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Capital Planning refers to the process of figuring out the worthiness of a business project or investment.
It’s typically part of an organization’s financial planning.
It is used to allocate funds towards specific projects, i.e., construction of a new building, expanding an existing facility, or buying new equipment.
Even well-established companies and organizations go through a rigorous process of determining which projects will provide the quickest turnaround.
For the most part, capital planning projects tend to take longer than operational budgets, which require much more decision-making.
So if you’ve ever considered constructing a building but weren’t sure where to begin or how to manage the process, you need to read this article. You’ll be provided with a step-by-step guide in creating a capital budget for your building project.
You can start by making a list of prospective opportunities and then researching them. Talk to your corporate resources such as executives, managers, or even employees to understand their sentiments on the idea of expansion.
Propose the project to people in upper management or even outside parties such as leasing agents, building designers, and construction managers.
In a strata corporation, you must hold regular meetings with the building committee or even talk at the council to get their views on the proposed project.
From there, compile all your research in a document and organize it into different categories that cover every possible component of the project, such as time frame, key players and stakeholders, strategy, cost elements, net benefits, risk and contingencies, and areas of improvement.
Weigh the financial feasibility of the project. This means that your building expansion must meet a certain objective. Every option must be evaluated to determine which one makes the most sense, both financially and logistically.
While it may seem like the next logical step to break down all the line items in your estimate, you must first figure out why you need to construct or expand your building.
The “operational” aspect breaks down how much it’ll cost you to run and maintain the building once completed. This does not include any non-recurring fees associated with legal obligations like title search and attorney’s fees.
The “implementation” aspect answers the question of how much it’ll cost to physically build or expand your building. This also includes all costs related to financing, construction loans, equipment procurement, and legal setup.
Your building expansion could take much longer than expected, which would significantly impact your expected benefits. It’s important to understand what will make your expansion project worthwhile and when the return on your investment will be realized.
In the perspective of a strata corporation planning to expand or improve, the benefits should cover the expenses incurred by the strata corporation and every individual unit owner.
You can also derive value from improving your image, providing more rooms for rental purposes, or even boosting property values with an expansion project.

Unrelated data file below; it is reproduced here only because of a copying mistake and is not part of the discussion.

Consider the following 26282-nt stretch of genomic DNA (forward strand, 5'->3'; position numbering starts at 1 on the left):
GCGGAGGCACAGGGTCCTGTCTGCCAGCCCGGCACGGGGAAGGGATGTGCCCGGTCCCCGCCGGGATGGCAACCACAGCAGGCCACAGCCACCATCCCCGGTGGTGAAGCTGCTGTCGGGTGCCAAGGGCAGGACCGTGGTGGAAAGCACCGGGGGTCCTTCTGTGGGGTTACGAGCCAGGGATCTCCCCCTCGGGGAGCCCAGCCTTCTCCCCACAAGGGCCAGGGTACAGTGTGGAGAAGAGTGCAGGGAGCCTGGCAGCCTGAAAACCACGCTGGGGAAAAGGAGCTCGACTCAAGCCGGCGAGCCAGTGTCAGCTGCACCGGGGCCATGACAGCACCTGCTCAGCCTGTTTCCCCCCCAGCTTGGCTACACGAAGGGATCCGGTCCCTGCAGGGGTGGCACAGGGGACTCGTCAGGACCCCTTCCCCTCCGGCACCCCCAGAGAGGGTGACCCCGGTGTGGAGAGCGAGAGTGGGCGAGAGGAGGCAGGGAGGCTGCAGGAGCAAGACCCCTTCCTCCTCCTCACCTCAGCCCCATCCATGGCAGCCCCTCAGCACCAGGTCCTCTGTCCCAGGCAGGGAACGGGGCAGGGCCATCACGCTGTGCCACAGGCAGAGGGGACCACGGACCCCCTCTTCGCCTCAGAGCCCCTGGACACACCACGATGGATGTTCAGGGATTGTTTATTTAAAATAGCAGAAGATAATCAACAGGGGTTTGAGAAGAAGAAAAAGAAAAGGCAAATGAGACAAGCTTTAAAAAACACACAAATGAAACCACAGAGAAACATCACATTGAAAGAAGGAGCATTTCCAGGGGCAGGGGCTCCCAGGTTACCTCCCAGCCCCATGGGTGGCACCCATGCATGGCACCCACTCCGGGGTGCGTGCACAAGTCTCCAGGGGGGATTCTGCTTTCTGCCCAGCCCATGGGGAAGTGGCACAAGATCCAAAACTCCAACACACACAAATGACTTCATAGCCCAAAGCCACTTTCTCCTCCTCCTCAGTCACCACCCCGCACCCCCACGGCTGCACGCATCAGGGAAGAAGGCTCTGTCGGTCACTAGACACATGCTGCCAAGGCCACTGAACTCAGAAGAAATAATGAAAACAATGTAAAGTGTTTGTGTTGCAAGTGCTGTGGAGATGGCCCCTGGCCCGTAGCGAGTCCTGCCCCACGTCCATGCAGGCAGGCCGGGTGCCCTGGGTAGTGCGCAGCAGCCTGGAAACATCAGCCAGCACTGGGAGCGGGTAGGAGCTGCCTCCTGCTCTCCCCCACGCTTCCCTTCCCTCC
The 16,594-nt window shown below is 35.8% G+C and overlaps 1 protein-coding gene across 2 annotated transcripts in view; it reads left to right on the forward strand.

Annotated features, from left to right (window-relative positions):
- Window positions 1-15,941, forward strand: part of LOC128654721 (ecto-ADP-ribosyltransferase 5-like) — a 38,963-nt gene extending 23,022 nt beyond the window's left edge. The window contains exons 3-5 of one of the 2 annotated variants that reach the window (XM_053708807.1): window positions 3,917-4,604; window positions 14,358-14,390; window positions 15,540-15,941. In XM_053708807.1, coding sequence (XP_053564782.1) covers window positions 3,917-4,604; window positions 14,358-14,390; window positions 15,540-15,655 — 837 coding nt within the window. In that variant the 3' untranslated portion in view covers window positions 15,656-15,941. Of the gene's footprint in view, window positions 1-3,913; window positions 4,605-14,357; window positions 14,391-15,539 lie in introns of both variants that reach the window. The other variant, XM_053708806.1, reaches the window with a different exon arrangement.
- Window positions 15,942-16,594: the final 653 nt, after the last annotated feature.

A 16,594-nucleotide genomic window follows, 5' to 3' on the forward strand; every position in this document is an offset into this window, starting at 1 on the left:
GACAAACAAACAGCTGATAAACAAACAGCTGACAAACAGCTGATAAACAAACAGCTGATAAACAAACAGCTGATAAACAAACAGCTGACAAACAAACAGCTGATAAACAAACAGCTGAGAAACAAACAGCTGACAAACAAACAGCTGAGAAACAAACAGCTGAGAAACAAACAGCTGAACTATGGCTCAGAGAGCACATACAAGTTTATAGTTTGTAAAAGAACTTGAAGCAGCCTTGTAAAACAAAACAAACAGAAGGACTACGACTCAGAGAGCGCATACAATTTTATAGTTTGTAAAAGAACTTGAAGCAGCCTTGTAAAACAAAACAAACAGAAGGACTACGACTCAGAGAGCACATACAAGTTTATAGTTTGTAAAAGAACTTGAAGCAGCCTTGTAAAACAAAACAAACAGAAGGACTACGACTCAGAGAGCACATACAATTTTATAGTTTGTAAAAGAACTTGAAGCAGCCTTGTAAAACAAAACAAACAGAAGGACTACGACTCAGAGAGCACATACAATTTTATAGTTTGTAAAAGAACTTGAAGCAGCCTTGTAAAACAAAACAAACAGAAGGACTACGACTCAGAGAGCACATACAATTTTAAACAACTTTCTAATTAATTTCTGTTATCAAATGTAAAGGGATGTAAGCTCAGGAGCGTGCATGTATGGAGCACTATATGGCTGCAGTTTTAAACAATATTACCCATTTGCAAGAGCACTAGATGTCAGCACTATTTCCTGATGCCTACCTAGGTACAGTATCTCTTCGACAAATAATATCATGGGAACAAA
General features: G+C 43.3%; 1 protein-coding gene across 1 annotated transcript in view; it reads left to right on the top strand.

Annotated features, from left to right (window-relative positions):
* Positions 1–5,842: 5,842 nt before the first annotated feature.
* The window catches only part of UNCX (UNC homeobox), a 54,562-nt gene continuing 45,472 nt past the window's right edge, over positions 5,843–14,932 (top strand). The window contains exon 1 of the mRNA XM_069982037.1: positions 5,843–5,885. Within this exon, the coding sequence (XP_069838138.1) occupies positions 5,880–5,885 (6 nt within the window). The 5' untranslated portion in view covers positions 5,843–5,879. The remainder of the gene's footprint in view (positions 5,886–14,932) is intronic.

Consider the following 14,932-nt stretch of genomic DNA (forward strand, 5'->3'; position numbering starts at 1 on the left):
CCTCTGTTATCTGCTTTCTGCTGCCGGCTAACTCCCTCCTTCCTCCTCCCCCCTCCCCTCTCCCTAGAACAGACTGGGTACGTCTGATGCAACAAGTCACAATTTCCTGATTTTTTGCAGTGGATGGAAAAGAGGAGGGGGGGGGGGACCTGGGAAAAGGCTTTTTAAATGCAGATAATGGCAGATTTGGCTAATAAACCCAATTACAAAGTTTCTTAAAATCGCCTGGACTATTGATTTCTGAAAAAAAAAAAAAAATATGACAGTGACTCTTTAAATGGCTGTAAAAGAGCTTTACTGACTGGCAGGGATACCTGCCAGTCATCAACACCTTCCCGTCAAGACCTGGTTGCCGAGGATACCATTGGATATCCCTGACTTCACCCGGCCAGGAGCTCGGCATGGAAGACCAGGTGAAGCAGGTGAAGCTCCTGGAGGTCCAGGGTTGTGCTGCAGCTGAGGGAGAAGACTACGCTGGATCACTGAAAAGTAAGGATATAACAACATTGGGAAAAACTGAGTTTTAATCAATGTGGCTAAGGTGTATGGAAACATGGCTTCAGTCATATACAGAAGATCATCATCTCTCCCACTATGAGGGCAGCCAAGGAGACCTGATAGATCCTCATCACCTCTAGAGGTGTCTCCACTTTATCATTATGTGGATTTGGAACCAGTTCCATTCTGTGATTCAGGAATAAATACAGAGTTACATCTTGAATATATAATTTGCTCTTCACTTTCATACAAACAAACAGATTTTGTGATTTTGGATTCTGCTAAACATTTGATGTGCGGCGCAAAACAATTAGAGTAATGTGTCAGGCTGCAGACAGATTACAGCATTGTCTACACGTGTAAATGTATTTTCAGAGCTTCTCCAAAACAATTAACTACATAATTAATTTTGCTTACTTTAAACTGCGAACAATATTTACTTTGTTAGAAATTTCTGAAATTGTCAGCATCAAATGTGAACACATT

You may want to expand your business for commercial purposes because it’s maxed out in its current location. If that’s the case, you might not see a return until long after the construction is complete – it could even take years.
On the other hand, if you’re expanding for operational purposes, such as having multiple store locations or simply needing more space, your return on investment will be immediate.
Now is the time to assess your overall risk. Risk, in this case, refers to how likely it is for your business to get hurt financially or how things could go wrong with the project itself.
Think about the people involved in making decisions and carrying out each step of the construction process. Are they dependable? Have they been successful in the past? Also, check if those people are available to commit themselves full-time to your project. Depending on its size and scope, this could take months or years.
For a strata council, think about what or how much the corporation will lose if the project fails. Then, check what lawsuits or legal action could arise and how much that would cost. Finally, evaluate if there are any financial contracts in place to protect your interest should things go south.
Once the risk is calculated, it’s time to create a solid strategy for implementing the building project with as little risk as possible.
It’s best to have a long conversation with the stakeholders. This means analyzing the information you gathered and recognizing all the assets, resources, and constraints involved. It’s a no-brainer that these discussions take time to complete for you to accurately set goals and objectives for each component of the project.
For strata corporations, the discussion should involve all unit owners. Not only can you get feedback, but also you can set realistic expectations and discuss possible complications. Regardless of how much research is conducted while executing your building project, unforeseen obstacles will be too big to deal with alone.
That’s all there is to it – following these steps religiously will ensure that your business, strata corporation, or company doesn’t go off track during an expansion or new construction.
Be reminded that this is a universal guide, which means you must apply the necessary information pertinent to your situation for these steps to work.